Save 10% Off All Print Products
Free Mail or 50% Off Ground Shipping!

Use promo code BOOKSHIP18
Expires Mar 19 at 11:59 pm ET

-- Catherine, The Herb Lady

 If you enjoyed this post, please share and subscribe below by entering your email, to get all my posts!

Enter your email address:

Delivered by FeedBurner
Disclaimer: Clicking on links on this blog may earn me a small commission if you purchase something. Your price does not change.

Monday, March 12, 2018

April Planting Tips - Springing Forward - Cool to Warm Then Hot!

Roselle In September - Planted in April
Dear Folks,

As we move from March to April it is not so much in like a lion out like a lamb as much as it is moving from a balmy 75-80 to 95+ temperatures and the plants that make the transition or "retire" for the season.

As I always say, the great thing about gardening in the desert is the ability to grow edibles year round.  There are those that like their feet cool in the fall through winter and those that like their feet warm early spring through fall.  And those perennials like fruit trees and perennial herbs which grow year round.  Many of those perennials are getting ready to, or are already blooming.

The annuals which have cool or warm preferences are the ones that can sometimes struggle along in the temperature transition times.

The last of the sugar peas are putting out flowers and pods and will soon brown and die back - and hopefully you are grabbing those dried pods to have peas to sow again starting in late summer.

The tomatoes you started or planted may be having repeat sessions of grow/stop/grow which is triggered when the soil is warm to their liking then we hit a cool "bump" and they stop growing, then restart when the soil warms again.  They will be fine.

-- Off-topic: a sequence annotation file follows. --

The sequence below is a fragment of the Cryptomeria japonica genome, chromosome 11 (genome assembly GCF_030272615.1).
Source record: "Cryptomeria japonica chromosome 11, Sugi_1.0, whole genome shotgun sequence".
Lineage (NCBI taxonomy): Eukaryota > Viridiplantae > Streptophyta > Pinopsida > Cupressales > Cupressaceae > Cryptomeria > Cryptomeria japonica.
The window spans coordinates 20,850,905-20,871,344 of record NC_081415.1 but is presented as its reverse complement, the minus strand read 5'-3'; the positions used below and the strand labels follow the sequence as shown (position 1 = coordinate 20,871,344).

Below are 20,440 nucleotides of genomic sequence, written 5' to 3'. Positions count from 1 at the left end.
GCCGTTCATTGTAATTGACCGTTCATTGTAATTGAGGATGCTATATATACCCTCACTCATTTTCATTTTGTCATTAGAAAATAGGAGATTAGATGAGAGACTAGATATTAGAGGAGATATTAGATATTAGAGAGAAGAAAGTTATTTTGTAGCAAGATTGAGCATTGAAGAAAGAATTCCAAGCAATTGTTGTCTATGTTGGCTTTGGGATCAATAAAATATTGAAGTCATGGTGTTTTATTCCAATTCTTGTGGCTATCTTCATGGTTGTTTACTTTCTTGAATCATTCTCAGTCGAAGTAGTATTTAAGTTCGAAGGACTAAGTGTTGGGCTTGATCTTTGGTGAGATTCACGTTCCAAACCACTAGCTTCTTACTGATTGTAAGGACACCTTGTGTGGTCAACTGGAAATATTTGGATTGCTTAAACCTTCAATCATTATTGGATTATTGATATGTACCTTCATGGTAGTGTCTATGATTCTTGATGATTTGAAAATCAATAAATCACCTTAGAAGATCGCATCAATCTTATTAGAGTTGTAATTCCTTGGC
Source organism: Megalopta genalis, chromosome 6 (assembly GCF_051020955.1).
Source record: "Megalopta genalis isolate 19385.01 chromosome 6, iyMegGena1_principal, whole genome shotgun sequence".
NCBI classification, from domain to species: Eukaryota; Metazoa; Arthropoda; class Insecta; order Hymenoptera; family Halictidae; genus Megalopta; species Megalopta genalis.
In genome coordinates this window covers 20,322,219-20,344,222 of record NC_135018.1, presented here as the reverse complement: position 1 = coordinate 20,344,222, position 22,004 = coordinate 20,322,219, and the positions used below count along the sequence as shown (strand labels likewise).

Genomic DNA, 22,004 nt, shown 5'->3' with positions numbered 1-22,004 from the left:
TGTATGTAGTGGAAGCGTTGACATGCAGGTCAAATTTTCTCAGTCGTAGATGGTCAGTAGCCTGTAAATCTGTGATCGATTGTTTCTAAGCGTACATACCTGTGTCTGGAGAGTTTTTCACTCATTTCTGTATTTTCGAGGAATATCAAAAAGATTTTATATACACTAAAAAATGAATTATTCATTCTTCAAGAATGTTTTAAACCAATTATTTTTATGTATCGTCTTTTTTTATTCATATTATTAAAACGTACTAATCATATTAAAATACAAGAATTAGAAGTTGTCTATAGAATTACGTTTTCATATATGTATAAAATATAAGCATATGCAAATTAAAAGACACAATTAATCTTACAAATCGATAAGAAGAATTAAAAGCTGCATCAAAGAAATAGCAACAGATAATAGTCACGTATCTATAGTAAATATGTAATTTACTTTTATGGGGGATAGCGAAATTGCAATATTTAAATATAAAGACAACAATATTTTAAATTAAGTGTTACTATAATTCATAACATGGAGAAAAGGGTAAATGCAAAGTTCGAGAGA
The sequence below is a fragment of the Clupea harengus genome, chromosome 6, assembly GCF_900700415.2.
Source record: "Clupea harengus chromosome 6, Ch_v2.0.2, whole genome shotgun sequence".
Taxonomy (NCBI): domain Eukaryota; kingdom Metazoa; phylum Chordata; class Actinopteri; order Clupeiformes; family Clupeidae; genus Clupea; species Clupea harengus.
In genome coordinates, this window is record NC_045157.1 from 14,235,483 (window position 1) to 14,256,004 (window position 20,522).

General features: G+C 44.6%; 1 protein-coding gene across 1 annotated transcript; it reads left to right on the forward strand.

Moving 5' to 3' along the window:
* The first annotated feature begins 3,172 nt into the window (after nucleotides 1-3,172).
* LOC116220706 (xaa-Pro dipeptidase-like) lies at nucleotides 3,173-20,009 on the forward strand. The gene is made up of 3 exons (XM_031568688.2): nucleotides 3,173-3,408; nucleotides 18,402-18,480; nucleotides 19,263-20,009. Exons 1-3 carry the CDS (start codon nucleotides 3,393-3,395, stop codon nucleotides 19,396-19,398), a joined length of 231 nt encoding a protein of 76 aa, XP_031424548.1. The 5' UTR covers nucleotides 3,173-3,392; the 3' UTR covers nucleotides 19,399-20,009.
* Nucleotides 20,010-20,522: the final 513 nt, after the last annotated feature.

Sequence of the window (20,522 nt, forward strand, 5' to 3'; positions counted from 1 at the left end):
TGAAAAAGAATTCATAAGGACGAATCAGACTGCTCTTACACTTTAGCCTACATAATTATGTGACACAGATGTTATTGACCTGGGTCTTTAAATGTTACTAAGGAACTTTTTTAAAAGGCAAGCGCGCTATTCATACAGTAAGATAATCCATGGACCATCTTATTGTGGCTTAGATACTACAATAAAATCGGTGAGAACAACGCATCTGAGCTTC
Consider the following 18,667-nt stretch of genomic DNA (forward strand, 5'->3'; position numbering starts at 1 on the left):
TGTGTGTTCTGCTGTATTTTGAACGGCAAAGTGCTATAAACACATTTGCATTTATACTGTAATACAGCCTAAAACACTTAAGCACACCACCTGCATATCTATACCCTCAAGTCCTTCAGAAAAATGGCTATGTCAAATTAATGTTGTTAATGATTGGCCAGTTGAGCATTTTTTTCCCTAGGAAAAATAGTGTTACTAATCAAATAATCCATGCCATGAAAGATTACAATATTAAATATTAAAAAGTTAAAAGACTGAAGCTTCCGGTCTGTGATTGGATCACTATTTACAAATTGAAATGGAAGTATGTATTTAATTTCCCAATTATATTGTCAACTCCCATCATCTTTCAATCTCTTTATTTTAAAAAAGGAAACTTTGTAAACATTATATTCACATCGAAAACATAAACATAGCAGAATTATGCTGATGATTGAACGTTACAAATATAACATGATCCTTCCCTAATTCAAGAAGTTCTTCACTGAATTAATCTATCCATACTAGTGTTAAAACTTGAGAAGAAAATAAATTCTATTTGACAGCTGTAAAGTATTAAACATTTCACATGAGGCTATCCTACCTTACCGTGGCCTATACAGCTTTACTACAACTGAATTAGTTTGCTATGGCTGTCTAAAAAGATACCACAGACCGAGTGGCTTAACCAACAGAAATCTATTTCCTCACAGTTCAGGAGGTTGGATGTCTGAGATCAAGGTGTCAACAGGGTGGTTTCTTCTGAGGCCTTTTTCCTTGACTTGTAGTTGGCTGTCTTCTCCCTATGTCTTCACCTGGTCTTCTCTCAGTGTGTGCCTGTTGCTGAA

We should be well past the possibility of frost, however we can get a cool day here or there and the possibility of hail if the conditions are just right.

***My Calendar gives you all my monthly planting information at your fingers tips.  Purchase at Amazon or through My Publisher.***  Links are also on the side bar here on the blog.

Artichoke, Jerusalem; Bean, Snap; Beans, Soy; Cantaloupe; Caper plants; Carrots; Cucumbers; Garlic, Green; Jicama; Melons, Musk; Okra; Onion, Green; Peanuts; Peas, Sugar; Peas, Black Eyed; Peppers; Radishes

Impatients Wallarana; Marigolds, including Tangerine Scented (Tagetes Lemonii), Citrus Scented (Tagetes Nelsonii); Portulaca; Purslane; Scented Geraniums; Sunflower; Sweet Alyssum, Roselle/Jamaica Sorrel (Hibiscus sabdariffa), Zinnia

FLOWER "MULCHING":  Soil (not the whole garden) canopy (shade) is necessary to protect young plants in the heat.  Purchase 6 packs of flowers, surround transplanted herb or veggie with 3-5 flower plants - "think" 12 inch diameter circle.  Why? This cools the soil surface and shades the sides of the primary transplant, without encouraging pests near tender stems, while still giving the plants all the sun they need.

Prune spring-flowering shrub fruit trees before flowering starts (April - May for shrubs like Pineapple Guava)